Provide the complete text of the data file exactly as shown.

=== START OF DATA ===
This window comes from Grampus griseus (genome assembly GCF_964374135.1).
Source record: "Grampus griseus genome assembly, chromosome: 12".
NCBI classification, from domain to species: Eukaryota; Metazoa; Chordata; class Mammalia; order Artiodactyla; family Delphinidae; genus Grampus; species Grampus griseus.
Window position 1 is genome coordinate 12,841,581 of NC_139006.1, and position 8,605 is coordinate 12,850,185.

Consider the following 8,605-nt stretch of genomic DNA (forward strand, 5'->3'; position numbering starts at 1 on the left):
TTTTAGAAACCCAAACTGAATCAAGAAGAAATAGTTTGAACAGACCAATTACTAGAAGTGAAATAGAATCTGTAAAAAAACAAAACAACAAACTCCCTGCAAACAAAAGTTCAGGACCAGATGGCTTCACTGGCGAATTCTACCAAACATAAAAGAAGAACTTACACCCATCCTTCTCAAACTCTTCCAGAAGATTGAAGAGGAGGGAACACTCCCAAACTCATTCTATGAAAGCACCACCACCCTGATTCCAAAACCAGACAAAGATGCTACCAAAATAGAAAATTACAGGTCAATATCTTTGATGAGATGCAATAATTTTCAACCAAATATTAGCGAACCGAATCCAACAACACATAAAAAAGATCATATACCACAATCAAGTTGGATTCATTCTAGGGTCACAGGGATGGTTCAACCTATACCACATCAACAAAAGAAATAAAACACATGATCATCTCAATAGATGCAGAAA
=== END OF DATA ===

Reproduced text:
This window comes from Grampus griseus (genome assembly GCF_964374135.1).
Source record: "Grampus griseus genome assembly, chromosome: 12".
NCBI classification, from domain to species: Eukaryota; Metazoa; Chordata; class Mammalia; order Artiodactyla; family Delphinidae; genus Grampus; species Grampus griseus.
Window position 1 is genome coordinate 12,841,581 of NC_139006.1, and position 8,605 is coordinate 12,850,185.

Consider the following 8,605-nt stretch of genomic DNA (forward strand, 5'->3'; position numbering starts at 1 on the left):
TTTTAGAAACCCAAACTGAATCAAGAAGAAATAGTTTGAACAGACCAATTACTAGAAGTGAAATAGAATCTGTAAAAAAACAAAACAACAAACTCCCTGCAAACAAAAGTTCAGGACCAGATGGCTTCACTGGCGAATTCTACCAAACATAAAAGAAGAACTTACACCCATCCTTCTCAAACTCTTCCAGAAGATTGAAGAGGAGGGAACACTCCCAAACTCATTCTATGAAAGCACCACCACCCTGATTCCAAAACCAGACAAAGATGCTACCAAAATAGAAAATTACAGGTCAATATCTTTGATGAGATGCAATAATTTTCAACCAAATATTAGCGAACCGAATCCAACAACACATAAAAAAGATCATATACCACAATCAAGTTGGATTCATTCTAGGGTCACAGGGATGGTTCAACCTATACCACATCAACAAAAGAAATAAAACACATGATCATCTCAATAGATGCAGAAA